It’s been a curve-curve ball of a week…
A while back you may remember that I was inspired by the work and adventures of Ian Ruhter who makes huge Tintypes in The States using his old blue van as a giant camera — a van he affectionately calls The Time Machine.
If you haven’t seen his now-famous Silver & Light video, I’ll include it at the bottom of this post for you. Watch it. You’ll love it.
At the beginning of my own journey in wet plate collodion, I’ve been fantasising about the kind of vehicle I might own one day to use as a mobile darkroom. So, I’ve been keeping a weather eye focussed on eBay to get an idea of what’s out there for when the time comes.
As you might imagine, there’s a plethora of weird and wonderful machines available. Two weeks ago, a decommissioned NHS ambulance came up for sale and I knew instantly that it would be perfect but, in all honesty, the timing felt too soon.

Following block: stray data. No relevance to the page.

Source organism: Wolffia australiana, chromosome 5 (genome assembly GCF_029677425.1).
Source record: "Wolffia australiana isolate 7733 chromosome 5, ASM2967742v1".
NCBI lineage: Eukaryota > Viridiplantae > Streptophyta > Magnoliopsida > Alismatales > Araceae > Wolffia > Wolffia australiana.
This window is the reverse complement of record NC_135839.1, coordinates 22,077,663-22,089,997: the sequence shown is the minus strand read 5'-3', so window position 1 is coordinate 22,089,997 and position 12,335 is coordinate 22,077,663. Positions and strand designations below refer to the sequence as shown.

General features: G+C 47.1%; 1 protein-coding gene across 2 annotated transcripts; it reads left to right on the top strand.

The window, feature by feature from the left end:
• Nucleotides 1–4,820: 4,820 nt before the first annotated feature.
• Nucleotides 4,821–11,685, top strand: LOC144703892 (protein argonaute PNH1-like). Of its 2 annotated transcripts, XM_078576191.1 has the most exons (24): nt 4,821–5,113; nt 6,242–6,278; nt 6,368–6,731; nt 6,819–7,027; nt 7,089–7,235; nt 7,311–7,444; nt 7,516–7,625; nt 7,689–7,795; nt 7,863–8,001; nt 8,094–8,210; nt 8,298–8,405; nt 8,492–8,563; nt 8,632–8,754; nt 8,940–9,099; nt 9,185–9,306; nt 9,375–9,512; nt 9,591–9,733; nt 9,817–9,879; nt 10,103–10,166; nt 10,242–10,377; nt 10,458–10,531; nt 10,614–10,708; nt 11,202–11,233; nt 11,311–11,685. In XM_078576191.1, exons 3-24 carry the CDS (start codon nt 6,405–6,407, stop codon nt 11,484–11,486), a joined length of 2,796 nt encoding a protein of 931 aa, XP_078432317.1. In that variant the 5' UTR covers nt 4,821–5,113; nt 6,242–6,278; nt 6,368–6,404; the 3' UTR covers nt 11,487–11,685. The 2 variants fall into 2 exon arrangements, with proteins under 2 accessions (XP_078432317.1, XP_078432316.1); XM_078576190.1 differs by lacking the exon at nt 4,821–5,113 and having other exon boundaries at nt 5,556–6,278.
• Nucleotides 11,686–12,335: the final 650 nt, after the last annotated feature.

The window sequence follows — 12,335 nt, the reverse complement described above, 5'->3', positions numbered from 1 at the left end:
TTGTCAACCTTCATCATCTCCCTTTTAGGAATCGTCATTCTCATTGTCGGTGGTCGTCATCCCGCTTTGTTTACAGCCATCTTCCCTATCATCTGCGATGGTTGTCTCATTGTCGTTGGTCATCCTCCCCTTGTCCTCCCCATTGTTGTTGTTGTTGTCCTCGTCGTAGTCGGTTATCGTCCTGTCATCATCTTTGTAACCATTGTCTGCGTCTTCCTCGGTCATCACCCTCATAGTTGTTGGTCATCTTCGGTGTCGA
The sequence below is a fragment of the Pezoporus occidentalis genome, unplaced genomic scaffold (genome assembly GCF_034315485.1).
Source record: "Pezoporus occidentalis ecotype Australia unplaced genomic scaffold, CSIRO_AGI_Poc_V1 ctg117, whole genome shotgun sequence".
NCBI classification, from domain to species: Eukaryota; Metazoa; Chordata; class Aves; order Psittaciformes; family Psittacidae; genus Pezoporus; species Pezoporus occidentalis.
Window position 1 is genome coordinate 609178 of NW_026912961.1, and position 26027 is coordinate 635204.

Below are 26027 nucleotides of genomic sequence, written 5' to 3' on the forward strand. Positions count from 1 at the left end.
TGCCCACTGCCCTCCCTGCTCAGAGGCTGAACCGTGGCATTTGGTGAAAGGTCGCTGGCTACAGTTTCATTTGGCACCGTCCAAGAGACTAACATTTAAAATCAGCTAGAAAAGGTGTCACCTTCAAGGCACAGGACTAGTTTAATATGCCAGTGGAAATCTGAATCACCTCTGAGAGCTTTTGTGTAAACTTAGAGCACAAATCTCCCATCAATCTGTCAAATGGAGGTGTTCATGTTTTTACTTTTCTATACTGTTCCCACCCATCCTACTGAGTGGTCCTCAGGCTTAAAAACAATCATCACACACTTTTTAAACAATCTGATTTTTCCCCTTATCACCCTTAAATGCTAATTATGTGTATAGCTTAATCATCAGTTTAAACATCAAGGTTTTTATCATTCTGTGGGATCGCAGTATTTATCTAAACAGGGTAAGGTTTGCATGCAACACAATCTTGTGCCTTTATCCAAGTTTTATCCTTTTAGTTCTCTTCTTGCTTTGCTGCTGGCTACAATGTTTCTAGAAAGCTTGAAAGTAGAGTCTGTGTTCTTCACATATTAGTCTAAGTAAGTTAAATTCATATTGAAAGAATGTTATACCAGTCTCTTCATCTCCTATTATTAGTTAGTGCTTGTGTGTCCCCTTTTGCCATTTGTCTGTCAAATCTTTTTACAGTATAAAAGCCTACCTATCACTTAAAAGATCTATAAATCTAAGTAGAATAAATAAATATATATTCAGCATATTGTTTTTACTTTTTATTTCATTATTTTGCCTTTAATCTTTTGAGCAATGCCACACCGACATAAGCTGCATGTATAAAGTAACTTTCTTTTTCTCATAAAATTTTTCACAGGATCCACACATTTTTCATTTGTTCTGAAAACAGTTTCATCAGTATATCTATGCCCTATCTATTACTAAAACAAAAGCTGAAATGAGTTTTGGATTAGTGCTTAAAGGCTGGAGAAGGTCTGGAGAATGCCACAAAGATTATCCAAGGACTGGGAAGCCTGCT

Mournfully, I watched it slip away — sold to some lucky buyer who I now envied…
Envy isn’t a pleasant emotion, so I quickly expelled the memory from my consciousness and endeavoured to move on. I managed that until eBay sent me a tantalising email stating:
“An item you were watching has been relisted.”
Shucks. Now it felt like destiny. The urge was strong to see if I could possibly bring this wondrous vehicle into my life. And thus, to cut a long story short and after a marathon return trip to Cheltenham yesterday, it became so.
This vehicle — shortly to be my wet plate collodion darkroom — is simply incredible. A ready-made lab on wheels. It’s built solidly, crammed with loads of gadgets and has effortlessly awakened childhood memories (mainly involving Lego, toy cars and Ghostbusters).
The previous owners named it Neena — get it?
Anyway, I can’t wait for the adventures that lie ahead. Here it is — my new ambulance:
As promised, Ian Ruhter’s Silver & Light: